Moody's Corporation: I Still See Downside Risk

Sep. 27, 2022 11:49 AM ETMoody's Corporation (MCO)SPGI9 Comments
Daniel Schönberger profile picture
Daniel Schönberger
9.98K Followers

Summary

  • Moody's Corporation reported declining revenue and earnings per share in the second quarter and had to lower its guidance.
  • While Moody's Corporation is certainly facing several short-term headwinds (like the looming recession), we still see long-term growth.
  • The stock is trading for its intrinsic value, but I see still a huge downside risk.

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In my last article about Moody's Corporation (NYSE:MCO), I finished the article with the following conclusion:

So, I am a bit cautious, and Moody's will stay on my watchlist although it could be fairly valued right now.

At that point Moody's Corporation was trading for $391 (and extremely close to its all-time high of $408). In the meantime, the stock lost about 35% of its value. But not only Moody's Corporation declined. The other major rating agencies - including companies like S&P Global (SPGI) and Morningstar (MORN) - also declined about 35% in value since the previous highs.

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Data by YCharts

And losing about one third of its value can usually be seen as a solid correction and a level where stocks are getting interesting again. In my last article, I put some question marks behind the valuation of Moody's. Now, about 10 months later, let's look at the company and stock once again and try to determine if the stock is a good investment right now.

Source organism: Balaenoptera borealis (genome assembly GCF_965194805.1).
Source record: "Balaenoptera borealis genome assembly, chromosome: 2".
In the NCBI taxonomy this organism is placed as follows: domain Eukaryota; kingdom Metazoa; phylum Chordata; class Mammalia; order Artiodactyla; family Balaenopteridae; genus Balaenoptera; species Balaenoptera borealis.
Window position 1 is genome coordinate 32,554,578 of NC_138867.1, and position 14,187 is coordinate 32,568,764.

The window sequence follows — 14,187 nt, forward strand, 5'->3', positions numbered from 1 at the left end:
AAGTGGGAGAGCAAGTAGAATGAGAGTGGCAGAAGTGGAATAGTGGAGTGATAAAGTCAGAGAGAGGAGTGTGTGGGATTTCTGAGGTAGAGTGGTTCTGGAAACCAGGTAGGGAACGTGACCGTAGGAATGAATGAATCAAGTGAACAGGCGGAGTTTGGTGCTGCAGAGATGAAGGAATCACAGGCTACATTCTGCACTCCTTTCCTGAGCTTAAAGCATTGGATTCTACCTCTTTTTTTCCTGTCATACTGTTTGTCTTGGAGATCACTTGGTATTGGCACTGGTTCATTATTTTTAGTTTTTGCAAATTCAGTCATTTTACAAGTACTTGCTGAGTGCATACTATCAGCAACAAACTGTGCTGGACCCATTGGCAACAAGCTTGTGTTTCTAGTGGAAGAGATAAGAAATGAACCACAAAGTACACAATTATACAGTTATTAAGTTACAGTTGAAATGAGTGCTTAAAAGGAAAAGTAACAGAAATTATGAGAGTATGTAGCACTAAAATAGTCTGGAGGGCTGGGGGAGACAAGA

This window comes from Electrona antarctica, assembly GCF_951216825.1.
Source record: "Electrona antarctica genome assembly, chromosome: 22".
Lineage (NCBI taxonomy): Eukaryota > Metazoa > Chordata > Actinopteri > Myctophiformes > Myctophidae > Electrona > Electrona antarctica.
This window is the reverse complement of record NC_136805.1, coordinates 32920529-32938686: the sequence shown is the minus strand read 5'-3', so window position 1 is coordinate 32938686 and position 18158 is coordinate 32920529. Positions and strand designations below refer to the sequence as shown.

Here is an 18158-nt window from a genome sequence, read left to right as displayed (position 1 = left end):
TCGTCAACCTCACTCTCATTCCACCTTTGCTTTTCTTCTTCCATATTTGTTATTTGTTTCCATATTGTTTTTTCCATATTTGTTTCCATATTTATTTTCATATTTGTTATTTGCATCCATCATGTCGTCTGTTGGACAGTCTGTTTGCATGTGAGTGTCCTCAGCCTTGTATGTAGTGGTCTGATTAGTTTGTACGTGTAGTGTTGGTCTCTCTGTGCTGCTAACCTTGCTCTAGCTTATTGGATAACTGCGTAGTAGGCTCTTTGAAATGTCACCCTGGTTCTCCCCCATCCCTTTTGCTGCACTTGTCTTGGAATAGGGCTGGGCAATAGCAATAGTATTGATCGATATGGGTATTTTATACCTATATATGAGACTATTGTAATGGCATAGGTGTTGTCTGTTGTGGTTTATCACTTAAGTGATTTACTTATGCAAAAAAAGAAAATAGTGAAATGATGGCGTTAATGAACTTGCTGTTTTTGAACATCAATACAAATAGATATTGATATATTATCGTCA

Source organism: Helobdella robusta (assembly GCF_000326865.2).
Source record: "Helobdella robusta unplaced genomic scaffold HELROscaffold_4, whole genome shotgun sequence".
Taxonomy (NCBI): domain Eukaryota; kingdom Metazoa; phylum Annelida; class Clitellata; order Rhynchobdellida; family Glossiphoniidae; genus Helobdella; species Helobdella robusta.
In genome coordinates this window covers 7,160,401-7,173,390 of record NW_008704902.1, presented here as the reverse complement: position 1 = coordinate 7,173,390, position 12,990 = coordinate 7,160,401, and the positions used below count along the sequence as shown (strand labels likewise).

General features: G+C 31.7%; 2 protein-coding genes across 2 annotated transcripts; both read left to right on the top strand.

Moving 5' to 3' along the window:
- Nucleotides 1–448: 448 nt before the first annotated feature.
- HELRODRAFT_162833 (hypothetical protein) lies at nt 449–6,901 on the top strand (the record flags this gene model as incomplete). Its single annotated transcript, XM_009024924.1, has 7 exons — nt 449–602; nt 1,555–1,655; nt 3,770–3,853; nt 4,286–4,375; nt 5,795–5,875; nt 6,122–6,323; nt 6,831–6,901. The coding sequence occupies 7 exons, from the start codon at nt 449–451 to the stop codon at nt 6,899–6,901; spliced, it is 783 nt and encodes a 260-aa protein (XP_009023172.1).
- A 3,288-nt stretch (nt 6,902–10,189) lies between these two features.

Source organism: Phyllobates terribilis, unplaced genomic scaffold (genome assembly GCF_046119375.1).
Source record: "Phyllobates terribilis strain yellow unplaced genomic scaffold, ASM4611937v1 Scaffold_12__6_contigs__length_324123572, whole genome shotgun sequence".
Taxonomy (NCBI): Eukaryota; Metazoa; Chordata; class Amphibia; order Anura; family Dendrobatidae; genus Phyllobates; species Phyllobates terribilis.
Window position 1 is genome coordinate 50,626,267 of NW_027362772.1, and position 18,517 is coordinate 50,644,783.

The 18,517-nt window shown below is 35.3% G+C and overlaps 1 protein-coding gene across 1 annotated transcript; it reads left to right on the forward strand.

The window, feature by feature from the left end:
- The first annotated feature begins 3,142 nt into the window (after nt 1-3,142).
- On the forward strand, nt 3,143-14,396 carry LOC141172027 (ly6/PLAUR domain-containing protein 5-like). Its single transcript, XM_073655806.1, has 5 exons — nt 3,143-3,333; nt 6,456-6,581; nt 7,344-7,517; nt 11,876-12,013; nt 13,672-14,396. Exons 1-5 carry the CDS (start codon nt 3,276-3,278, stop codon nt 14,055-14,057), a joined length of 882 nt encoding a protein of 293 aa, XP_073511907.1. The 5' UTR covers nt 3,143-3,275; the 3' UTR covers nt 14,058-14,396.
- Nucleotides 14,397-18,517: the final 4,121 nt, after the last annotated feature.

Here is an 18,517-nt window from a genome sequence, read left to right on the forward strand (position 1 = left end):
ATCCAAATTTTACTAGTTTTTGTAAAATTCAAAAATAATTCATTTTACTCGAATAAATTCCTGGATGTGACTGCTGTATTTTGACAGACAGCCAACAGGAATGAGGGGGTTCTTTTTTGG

Quarterly Results

And a first piece of information if Moody's is a good investment right now comes from the second quarter results, which were not great. While many other businesses can grow revenue still with a solid pace, Moody's Corporation had to report a 11.1% year-over-year decline for the top line (from $1,553 million in the same quarter last year to $1,381 million this quarter). Operating income also declined rather steep from $801 million in Q2/21 to $508 million in Q2/22 - resulting in 36.6% YoY decline. And diluted earnings per share declined even 42.3% YoY from $3.07 in the same quarter last year to $1.77 this quarter.

Moody's Corporation is reporting declining revenue and earnings per share in the second quarter

Moody's Corporation Q2/22 Presentation

When looking for a reason of the bad performance of Moody's Corporation, the answer can be found by looking at the two different business segments. We start by looking at Moody's Analytics (often referred to as MA). When looking at these results we hardly see any problem. MA revenue increased from $573 million in Q2/21 to $675 million - with growth stemming from all sub-segments (especially decision solutions increased revenue 41% YoY). And the fact that 94% of revenue is recurring is leading to stability and consistency for Moody's revenue (growth) in this segment. The multi-year shift to subscription-based products seems to pay off for the company.

Moody's Analytics is reporting solid growth rates

Moody's Corporation Q2/22 Presentation

The picture gets completely different when looking at the second segment - Moody's Investor Services (often referred to as MIS). Revenue for the segment declined 28.0% YoY from $980 million in the same quarter last year to $706 million right now. And the issuance of new bonds declined from $1,595 billion in Q2/21 to only $1,083 billion in Q2/22 - a decline of 32%.

Moody's Investor Services is reporting declining revenue

Moody's Corporation Q2/22 Presentation

Especially issuance for leveraged loans and high yield bonds was much lower due to volatile market conditions. Issued volume for high-yield bonds declined 71% and issuance for leveraged loans declined 42%. But investment grade activity also decreased due to lower opportunistic refinancing.

Moody's Corporation lowered its guidance for fiscal 2022

Moody's Corporation Q2/22 Presentation